By: Gregg Hurwitz (story), David Finch (art), Sonia Oback (colors)
The Story: Batman proves it takes blood to counter the work of sweat and tears.
The Review: To my own surprise, I’ve spent a great deal of time wringing my hands and going back and forth on whether to Drop this title or keep on keeping on. Though mostly diminished, Hurwitz still retains a grain of trust with me from the lingering memory of Penguin: Pain and Prejudice. That alone hardly breaks even with the largely bland first arc he’s given us, but with the amazing Ethan Van Sciver set for art duties next month, do I really want to skip out now?
Ultimately, my decision boiled down to a matter of economics, which tends to make every choice simpler. I’m willing to keep an eye on the title and see if Sciver can push Hurwitz back to greater heights, but not on a dedicated basis. So here’s the deal. If you see a review of #16 next month, you’ll know things have turned around promisingly; if you don’t, then that just confirms what I’ve always maintained: even great art can’t fully compensate weak storytelling.
Weak, but not altogether terrible. Hurwitz has enough chops to deliver a credible story, even if he botches certain points and the whole thing ends up kind of formulaic. The lengths Batman will go to save his city are pretty damn respectable. I don’t know, does it get any more extreme than draining his own blood to infuse his Scarecrow gas-fighting antibodies into a gas which can be used to “cure” the crazed Gothamites? Hard to argue with that, right?
This issue once again shows that Hurwitz may have a much better handle on the villains than the heroes in the Batman mythos. His take on Bruce has been spotty in places, and his version of Damian lacks the condescending boldness of every other portrayal of the lad in other series. Hurwitz’s depiction of Alfred is no less questionable. The butler can be sarcastic and indirect, but I find it hard to believe that at this point, he’d throw a silent hissy-fit over one of Bruce’s unorthodox (read: harebrained) schemes to save the day, even if he nearly dies in the doing.
On a similar note, the resolution between Bruce and Natalya feels false and completely unearned. The idea that all it takes to fix the issues between them is for him to show up to her concert minimizes the inherent problems in their relationship. Instead of addressing her legitimate accusations that he doesn’t share a deeper part of himself with her, the scene makes it seem like their whole conflict was he didn’t pay enough attention to her. His encouragement and offer to order some takeout and watch a dumb movie thus seems like mere indulgence on his part, a more dedicated effort to play his “Bruce” persona rather than a sincere attempt to connect with her.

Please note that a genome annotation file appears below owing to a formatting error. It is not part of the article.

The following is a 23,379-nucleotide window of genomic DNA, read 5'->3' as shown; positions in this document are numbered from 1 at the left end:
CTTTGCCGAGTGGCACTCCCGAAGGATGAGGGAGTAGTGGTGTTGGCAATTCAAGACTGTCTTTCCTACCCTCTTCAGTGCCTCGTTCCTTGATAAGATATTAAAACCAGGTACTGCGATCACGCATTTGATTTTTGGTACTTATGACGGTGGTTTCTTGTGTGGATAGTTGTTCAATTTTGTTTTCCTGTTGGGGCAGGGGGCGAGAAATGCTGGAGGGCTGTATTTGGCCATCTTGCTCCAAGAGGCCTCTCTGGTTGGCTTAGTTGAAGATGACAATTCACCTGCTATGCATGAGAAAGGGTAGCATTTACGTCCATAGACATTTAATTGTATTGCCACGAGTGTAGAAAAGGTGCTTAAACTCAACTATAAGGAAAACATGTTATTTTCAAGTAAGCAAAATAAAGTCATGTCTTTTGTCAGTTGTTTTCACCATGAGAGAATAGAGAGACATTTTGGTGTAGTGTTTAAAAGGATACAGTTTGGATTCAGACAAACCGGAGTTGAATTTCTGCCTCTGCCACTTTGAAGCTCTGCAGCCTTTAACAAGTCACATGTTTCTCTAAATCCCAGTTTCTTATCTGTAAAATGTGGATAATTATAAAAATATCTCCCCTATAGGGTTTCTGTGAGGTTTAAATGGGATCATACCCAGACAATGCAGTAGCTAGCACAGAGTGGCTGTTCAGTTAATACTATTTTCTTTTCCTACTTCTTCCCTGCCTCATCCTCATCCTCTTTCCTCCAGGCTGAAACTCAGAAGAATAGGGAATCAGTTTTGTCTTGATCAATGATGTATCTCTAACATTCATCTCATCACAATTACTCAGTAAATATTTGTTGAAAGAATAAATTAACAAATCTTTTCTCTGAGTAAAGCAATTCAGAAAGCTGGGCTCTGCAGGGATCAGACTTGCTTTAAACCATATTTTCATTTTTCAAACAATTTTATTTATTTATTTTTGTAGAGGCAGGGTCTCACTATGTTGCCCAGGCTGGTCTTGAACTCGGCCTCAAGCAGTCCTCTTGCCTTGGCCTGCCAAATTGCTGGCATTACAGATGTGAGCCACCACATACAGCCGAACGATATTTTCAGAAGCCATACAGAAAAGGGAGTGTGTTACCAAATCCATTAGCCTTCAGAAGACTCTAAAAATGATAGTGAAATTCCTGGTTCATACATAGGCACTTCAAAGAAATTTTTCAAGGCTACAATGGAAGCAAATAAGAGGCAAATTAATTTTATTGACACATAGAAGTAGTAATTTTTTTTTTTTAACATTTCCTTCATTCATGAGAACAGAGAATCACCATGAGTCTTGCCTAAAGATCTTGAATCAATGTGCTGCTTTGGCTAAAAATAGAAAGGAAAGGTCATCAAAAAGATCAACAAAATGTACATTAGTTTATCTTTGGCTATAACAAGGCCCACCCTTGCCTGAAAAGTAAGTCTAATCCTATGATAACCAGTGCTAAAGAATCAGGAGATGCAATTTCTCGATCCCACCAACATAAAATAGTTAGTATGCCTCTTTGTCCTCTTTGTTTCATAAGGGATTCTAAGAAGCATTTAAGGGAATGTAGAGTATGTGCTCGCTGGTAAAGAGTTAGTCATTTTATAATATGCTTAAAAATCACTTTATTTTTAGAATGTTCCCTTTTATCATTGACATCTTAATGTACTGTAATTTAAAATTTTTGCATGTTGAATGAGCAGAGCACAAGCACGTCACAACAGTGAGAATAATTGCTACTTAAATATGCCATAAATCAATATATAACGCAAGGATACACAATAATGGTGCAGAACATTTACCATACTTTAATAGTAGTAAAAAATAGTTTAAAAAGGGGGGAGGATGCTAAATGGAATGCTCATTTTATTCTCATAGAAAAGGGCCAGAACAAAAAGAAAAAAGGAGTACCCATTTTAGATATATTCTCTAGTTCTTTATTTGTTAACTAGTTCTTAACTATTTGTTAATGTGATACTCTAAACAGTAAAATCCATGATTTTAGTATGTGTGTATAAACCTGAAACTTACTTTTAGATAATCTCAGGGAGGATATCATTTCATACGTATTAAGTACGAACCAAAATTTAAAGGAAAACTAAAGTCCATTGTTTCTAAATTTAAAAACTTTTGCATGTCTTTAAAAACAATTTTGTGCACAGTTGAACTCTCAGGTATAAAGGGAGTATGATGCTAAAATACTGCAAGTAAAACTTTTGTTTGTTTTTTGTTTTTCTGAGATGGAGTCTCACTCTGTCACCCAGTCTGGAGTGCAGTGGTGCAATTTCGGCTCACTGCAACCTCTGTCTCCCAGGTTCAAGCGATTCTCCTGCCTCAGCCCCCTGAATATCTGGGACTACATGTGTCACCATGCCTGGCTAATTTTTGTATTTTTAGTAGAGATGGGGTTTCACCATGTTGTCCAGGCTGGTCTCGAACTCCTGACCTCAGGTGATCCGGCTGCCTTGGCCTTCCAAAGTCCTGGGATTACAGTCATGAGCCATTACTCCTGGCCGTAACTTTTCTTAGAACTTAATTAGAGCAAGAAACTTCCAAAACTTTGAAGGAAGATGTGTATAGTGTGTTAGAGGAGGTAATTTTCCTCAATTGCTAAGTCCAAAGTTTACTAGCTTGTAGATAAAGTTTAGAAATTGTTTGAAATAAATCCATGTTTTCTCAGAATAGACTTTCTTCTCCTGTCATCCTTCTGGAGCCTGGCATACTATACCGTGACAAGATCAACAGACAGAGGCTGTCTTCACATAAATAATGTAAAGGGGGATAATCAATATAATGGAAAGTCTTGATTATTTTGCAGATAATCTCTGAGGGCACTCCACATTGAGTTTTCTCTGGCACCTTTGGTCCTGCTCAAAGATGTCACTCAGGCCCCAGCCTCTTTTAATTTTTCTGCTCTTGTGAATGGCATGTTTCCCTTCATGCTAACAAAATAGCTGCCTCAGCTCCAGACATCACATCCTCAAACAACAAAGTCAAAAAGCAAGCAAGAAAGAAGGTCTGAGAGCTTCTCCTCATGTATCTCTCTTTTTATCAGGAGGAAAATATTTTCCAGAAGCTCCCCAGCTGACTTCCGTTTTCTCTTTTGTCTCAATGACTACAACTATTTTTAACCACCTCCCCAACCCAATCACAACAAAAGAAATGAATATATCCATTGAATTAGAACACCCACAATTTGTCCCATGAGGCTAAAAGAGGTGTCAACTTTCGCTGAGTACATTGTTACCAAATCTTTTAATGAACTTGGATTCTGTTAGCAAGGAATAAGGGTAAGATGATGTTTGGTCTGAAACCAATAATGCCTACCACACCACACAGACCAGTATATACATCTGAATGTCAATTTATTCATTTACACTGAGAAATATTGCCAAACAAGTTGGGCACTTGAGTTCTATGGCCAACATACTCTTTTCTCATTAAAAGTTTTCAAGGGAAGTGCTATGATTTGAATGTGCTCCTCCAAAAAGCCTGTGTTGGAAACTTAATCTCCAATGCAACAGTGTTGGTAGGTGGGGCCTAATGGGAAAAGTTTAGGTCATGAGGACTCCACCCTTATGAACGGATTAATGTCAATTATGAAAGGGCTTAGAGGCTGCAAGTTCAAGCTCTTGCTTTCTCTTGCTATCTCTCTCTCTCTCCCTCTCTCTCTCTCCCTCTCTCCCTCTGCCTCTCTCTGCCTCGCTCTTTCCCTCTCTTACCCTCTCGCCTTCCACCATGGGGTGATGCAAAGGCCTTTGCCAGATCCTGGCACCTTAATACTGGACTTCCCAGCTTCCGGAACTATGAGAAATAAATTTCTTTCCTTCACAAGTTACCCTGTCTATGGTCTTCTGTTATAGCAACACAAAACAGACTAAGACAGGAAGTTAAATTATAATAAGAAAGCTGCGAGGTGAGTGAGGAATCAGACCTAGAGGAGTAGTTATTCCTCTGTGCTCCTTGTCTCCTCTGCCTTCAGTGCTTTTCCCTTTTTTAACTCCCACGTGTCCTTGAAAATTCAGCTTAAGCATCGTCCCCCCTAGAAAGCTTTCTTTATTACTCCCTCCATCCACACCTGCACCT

Scarecrow’s ending is simultaneously predictable, anticlimactic, and cheesy. Predictable because once his gas is neutralized, he basically rolls over in defeat. Anticlimactic for the same reasons. Cheesy because it really doesn’t get any more forced than having him fall victim to his own weapon while attempting to use it to escape. The buffoonery in that moment is so thick that it verges on slapstick, and it reduces Scarecrow to a bit of a joke villain once again.
I wonder, though, if a lot of my hang-ups with this arc don’t actually stem from Finch’s attractive, but unsubtle and uninspired art. The man can undoubtedly draw a good-looking Batman, Scarecrow, or vision of death, but he lacks real feeling in his work. He draws the story straight from the script, without imposing much emotional dimension to any of it. Certainly, he takes no risks in his paneling or POV to add pizzazz to the story. Oback’s gritty, somber colors help, but she can’t make up for Finch’s shortcomings.
Conclusion: Shoddy character work, a fairly straightforward plot, and insipid art combine to produce an unimpressive conclusion to an unimpressive arc. Most likely Dropped.
- Minhquan Nguyen
Some Musings: - I love that Finch’s cover tries to convince you that Scarecrow and Batman play some mind games with each other in this issue, when really it’s just Scarecrow gassing some folks and Batman inoculating them. Seems more like Go Fish than chess.
Filed under: DC Comics, Reviews Tagged: | Aflred Pennyworth, Batman, Batman: the Dark Knight, Batman: The Dark Knight #15, Batman: The Dark Knight #15 review, Bruce Wayne, Damian Wayne, David Finch, DC, DC Comics, Gotham, Gregg Hurwitz, Jonathan Crane, Robin, Scarecrow, Sonia Oback